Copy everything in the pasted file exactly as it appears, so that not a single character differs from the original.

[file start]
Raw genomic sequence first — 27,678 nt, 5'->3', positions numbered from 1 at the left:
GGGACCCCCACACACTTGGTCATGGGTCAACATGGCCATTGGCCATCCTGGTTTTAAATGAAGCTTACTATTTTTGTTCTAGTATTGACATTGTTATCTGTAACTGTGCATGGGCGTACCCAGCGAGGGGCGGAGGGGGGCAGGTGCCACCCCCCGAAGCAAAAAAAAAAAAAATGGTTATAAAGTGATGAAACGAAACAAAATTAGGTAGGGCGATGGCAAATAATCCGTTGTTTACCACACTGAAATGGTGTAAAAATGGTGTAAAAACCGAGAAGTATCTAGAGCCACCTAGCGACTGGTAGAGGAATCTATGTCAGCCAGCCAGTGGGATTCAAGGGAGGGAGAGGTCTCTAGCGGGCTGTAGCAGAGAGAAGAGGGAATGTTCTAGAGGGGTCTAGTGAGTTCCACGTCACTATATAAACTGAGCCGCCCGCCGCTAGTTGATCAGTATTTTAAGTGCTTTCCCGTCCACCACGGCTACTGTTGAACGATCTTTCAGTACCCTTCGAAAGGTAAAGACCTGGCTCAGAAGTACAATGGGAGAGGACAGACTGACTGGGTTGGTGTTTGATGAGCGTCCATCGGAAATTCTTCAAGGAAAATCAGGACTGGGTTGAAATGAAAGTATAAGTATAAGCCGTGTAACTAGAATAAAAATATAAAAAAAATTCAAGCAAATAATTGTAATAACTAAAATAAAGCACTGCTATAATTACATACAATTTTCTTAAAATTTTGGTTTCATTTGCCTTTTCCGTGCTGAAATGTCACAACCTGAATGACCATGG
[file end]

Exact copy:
Raw genomic sequence first — 27,678 nt, 5'->3', positions numbered from 1 at the left:
GGGACCCCCACACACTTGGTCATGGGTCAACATGGCCATTGGCCATCCTGGTTTTAAATGAAGCTTACTATTTTTGTTCTAGTATTGACATTGTTATCTGTAACTGTGCATGGGCGTACCCAGCGAGGGGCGGAGGGGGGCAGGTGCCACCCCCCGAAGCAAAAAAAAAAAAAATGGTTATAAAGTGATGAAACGAAACAAAATTAGGTAGGGCGATGGCAAATAATCCGTTGTTTACCACACTGAAATGGTGTAAAAATGGTGTAAAAACCGAGAAGTATCTAGAGCCACCTAGCGACTGGTAGAGGAATCTATGTCAGCCAGCCAGTGGGATTCAAGGGAGGGAGAGGTCTCTAGCGGGCTGTAGCAGAGAGAAGAGGGAATGTTCTAGAGGGGTCTAGTGAGTTCCACGTCACTATATAAACTGAGCCGCCCGCCGCTAGTTGATCAGTATTTTAAGTGCTTTCCCGTCCACCACGGCTACTGTTGAACGATCTTTCAGTACCCTTCGAAAGGTAAAGACCTGGCTCAGAAGTACAATGGGAGAGGACAGACTGACTGGGTTGGTGTTTGATGAGCGTCCATCGGAAATTCTTCAAGGAAAATCAGGACTGGGTTGAAATGAAAGTATAAGTATAAGCCGTGTAACTAGAATAAAAATATAAAAAAAATTCAAGCAAATAATTGTAATAACTAAAATAAAGCACTGCTATAATTACATACAATTTTCTTAAAATTTTGGTTTCATTTGCCTTTTCCGTGCTGAAATGTCACAACCTGAATGACCATGG